The Michigan Daily - m.ichigandaily.com
Monday, January 29, 2007 - 7A
The Michigan Daily - michigandailycom Monday, January 29, 2007 - 7A
From page IA
about both sides of the con-
South Asian nations should
build upon their relation-
ship with the United States.
without sacrificing their own
cultural and political goals,
"I want South Asia to be one
of the regions in the world that
is trulyindependent," he said.
To achieve this, the South
Asian nations must not only
support their own economies,
but also halt their "deafening
silence" on world issues, Gan-
dhi said. This would "be true
to a man like Gandhi," he said.
The conference featured
workshops designed to help
attendees maintain South
Asian identity throughout
One of the workshop lead-
ers, Raymond Rouf, and one of
the keynote speakers, Sumaya
Kazi, are South Asian-Aineri-
cans who have succeeded as
Rouf and Kazi are two of
the founders of The Cultur-
alConnect, a website that
publishes four weekly e-mag-
azines. They began in 2005
with one magazine geared
toward Asians in general and
have expanded their reader-
ship with e-magazines for the
South Asian, Middle Eastern
and Latino communities. They
also plan to launch an African
magazine in the near future.
Kazi said The CulturalCon-
nect has 48,000 readers in 100
Kan was recently named
one of America's "Best Entre-
preneurs Under 25" in Busi-
In an interview, Kazi
explained the progression of
her cultural identity.
Before college, she said, her
parents forced her to attend
cultural functions on the
"Thenyougoto college, and
you choose whether you want
to be a part of the South Asian
Club or you want to attend
SAAN," Kazi said. "Then you
graduate and that kind ofiden-
tity almost goes away."
Kazi said that the SAAN
conference provides a rare'
Beyon4 the workshops
and the chance to learn about
South Asian identity, the con-
ference allows participants to
establish social relationships
within their cultural commu-
Asian-Americans should be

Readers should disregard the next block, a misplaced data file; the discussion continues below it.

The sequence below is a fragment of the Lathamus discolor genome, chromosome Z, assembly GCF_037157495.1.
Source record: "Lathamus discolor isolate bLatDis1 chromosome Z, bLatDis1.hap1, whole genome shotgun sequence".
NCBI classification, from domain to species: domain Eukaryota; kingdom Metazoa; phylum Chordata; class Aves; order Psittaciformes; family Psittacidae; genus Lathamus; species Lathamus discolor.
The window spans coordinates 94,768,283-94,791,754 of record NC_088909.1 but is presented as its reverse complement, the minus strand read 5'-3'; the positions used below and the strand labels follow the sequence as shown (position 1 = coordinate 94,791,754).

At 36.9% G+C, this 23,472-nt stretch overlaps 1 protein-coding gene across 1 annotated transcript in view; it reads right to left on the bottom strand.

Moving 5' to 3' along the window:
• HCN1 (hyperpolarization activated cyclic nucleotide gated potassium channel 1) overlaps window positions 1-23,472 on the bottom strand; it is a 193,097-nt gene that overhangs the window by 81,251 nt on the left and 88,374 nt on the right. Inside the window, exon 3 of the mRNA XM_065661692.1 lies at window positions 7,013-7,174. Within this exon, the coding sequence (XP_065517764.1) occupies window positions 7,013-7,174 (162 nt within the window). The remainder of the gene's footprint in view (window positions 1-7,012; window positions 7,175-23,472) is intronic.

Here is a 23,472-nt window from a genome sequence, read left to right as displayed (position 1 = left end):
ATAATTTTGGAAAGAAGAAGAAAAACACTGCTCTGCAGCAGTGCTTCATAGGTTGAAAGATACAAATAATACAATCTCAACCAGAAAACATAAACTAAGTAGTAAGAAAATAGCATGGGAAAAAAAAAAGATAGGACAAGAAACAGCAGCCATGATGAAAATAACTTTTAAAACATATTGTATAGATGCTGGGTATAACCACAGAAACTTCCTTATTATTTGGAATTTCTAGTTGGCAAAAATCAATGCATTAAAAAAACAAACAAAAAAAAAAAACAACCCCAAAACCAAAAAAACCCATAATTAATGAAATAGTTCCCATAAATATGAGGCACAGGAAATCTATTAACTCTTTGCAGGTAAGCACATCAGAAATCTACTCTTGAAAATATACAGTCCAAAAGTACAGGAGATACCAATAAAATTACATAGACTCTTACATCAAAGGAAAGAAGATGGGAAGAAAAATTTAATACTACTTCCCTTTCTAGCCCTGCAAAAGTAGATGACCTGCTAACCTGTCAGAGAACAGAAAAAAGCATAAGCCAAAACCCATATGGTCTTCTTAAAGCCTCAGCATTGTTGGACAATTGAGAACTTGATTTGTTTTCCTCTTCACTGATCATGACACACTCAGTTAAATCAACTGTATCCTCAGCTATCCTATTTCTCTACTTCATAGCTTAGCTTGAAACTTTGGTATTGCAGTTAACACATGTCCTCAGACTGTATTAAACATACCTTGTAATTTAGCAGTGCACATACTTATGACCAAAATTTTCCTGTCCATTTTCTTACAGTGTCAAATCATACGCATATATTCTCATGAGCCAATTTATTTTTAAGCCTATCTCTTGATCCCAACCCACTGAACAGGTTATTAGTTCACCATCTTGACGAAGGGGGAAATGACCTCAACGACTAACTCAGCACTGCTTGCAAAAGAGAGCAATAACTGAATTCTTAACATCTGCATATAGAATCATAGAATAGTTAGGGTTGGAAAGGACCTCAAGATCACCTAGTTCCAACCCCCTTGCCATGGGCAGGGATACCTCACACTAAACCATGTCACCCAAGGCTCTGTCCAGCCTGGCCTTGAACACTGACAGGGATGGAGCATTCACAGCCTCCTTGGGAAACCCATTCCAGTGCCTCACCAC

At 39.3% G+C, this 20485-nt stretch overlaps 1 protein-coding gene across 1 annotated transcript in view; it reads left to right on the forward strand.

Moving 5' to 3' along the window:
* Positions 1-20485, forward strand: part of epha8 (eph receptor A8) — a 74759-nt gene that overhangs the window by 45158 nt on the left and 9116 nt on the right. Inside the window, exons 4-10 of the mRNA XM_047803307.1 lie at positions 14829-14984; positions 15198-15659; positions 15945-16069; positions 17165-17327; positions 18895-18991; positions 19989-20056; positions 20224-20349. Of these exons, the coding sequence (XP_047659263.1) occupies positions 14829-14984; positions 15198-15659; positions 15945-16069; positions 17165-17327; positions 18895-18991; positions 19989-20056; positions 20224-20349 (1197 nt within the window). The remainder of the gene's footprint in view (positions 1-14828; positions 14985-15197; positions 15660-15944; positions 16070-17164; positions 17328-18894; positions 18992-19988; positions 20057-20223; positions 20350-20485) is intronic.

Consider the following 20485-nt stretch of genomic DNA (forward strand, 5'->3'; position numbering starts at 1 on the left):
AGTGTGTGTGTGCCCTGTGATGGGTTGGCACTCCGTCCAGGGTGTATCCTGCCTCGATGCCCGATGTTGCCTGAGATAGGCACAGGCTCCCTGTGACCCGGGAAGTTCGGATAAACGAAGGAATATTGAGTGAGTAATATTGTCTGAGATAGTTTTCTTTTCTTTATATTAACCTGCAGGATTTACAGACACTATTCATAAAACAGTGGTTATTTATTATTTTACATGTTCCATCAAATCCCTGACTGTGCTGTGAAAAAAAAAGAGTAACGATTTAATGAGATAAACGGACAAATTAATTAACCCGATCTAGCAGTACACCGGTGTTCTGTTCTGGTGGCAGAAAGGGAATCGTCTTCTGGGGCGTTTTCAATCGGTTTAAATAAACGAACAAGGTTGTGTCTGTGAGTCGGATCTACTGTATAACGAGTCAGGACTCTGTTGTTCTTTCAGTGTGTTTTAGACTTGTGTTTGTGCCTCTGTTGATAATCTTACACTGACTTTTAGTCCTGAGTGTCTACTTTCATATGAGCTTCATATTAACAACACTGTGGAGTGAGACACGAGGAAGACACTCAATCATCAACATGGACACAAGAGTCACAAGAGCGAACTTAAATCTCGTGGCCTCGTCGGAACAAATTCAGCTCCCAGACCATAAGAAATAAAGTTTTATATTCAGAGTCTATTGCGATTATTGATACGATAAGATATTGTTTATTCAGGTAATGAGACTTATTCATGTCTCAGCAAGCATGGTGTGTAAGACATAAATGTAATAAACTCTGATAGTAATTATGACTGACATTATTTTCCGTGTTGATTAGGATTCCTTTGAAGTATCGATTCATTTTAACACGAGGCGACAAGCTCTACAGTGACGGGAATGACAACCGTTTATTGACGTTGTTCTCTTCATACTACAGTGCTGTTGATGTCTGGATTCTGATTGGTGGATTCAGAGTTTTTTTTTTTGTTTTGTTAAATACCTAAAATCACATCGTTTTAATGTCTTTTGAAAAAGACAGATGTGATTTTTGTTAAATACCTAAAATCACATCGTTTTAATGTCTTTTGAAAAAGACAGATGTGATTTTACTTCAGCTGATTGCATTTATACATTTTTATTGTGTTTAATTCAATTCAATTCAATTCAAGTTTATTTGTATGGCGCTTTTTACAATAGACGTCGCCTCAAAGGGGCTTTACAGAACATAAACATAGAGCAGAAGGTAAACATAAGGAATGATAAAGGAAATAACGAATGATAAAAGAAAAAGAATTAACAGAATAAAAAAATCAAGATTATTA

bold with their career choices
and not confine themselves to
jobs stereotypically expected
of South Asian-Americans
- like doctor, lawyer or engi-
"Young people have great
ideas and don't do shit with
let age hinder you."
She said it is important to
share ideas and work together.
"Networking is key," she
said. "Network like hell."
Kazi spoke about famous
and successful South Asian
entrepreneurs, whom she
described as "young profes-
sional ballers" and "nonprofit
ballers." Among her examples
was Manny Malhotra, the only
South Asian in the National
Keyur Parikh, a senior at
Xavier University and presi-
dent of the South Asian Soci-
ety there, flew from Cincinnati
with members of his group to
attend the conference.
lie said he enjoyed Kazi's
speech because it brought a
professional perspective that
went beyond the social and
cultural focus of the confer-
Parikh said Xavier's South
Asian community is small and
the conference allows thernto
discussissues aspart ofaglob-
"It provides a way to learn
more about yourself and South
Asian culture," he said.
Raymond Rouf, The Cultur-
alConnect's co-founder, held a
workshop at the SAAN confer-
ence called "Thinking Inside
In his workshop, Rouf
spoke about the importance
of creativity for South Asian-
Americans. He said creativity
is as important as literacy but
is often overlooked.
"Our educational system is
the biggest opponent to cre-
ativity," he said. "It focuses on
math and science, not dance
and arts. The educational sys-
tem is founded on industrial-
He said it is important to
try to think of something
original. Even though South
Asian-Americans are often
told to study engineering or
medicine, the choice should be
their own, Rouf said.
"Don't be scared to do
something that hasn't been
done before," he said.
Rouf started a new online
company last week called
Corporate Cricket League.
He hopes to create a league in
which corporate employees
compete against employees
from their rival companies in
the San Francisco Bay Area.
Rivals this season include
Google and Yahoo as well as
Hewlett Packard and Apple.
These examples of creativ-
ity by South Asian Americans
represent a union between
South Asian and American
culture, Rouf said.
That synthesis was evident
in the formal dance that ended
On Saturday night at the
Burton Manor in Livonia,
SAAN members attended
a formal dance, celebrating
South Asian culture togeth-
er. Loud South Asian music
played through the speakers
while men in suits mingled
with women wearing vibrant
At least 200 people attended
the ball, which included tra-
ditional food, dancing and a
speech by keynote speaker,
Rajiv Chandrasekaran, author
of National Book Award final-
ist "Imperial Life in the Emer-